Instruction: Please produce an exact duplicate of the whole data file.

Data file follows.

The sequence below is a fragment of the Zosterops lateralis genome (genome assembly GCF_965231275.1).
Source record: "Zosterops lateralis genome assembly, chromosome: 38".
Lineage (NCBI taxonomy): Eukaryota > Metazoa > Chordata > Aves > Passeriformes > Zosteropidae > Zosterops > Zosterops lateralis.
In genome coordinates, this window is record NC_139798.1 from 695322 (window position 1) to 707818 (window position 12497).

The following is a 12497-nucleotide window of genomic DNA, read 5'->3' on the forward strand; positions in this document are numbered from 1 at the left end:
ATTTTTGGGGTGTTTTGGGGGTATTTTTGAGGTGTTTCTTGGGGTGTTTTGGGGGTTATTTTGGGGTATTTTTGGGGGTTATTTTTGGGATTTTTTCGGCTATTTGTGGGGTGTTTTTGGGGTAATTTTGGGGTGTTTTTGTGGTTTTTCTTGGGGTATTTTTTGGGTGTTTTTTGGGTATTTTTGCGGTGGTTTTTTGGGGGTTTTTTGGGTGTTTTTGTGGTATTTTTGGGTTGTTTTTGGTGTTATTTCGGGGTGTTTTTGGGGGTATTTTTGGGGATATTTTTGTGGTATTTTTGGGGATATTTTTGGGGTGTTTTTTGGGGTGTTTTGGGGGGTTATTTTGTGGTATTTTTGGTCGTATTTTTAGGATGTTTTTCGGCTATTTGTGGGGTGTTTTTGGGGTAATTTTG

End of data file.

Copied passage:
The sequence below is a fragment of the Zosterops lateralis genome (genome assembly GCF_965231275.1).
Source record: "Zosterops lateralis genome assembly, chromosome: 38".
Lineage (NCBI taxonomy): Eukaryota > Metazoa > Chordata > Aves > Passeriformes > Zosteropidae > Zosterops > Zosterops lateralis.
In genome coordinates, this window is record NC_139798.1 from 695322 (window position 1) to 707818 (window position 12497).

The following is a 12497-nucleotide window of genomic DNA, read 5'->3' on the forward strand; positions in this document are numbered from 1 at the left end:
ATTTTTGGGGTGTTTTGGGGGTATTTTTGAGGTGTTTCTTGGGGTGTTTTGGGGGTTATTTTGGGGTATTTTTGGGGGTTATTTTTGGGATTTTTTCGGCTATTTGTGGGGTGTTTTTGGGGTAATTTTGGGGTGTTTTTGTGGTTTTTCTTGGGGTATTTTTTGGGTGTTTTTTGGGTATTTTTGCGGTGGTTTTTTGGGGGTTTTTTGGGTGTTTTTGTGGTATTTTTGGGTTGTTTTTGGTGTTATTTCGGGGTGTTTTTGGGGGTATTTTTGGGGATATTTTTGTGGTATTTTTGGGGATATTTTTGGGGTGTTTTTTGGGGTGTTTTGGGGGGTTATTTTGTGGTATTTTTGGTCGTATTTTTAGGATGTTTTTCGGCTATTTGTGGGGTGTTTTTGGGGTAATTTTG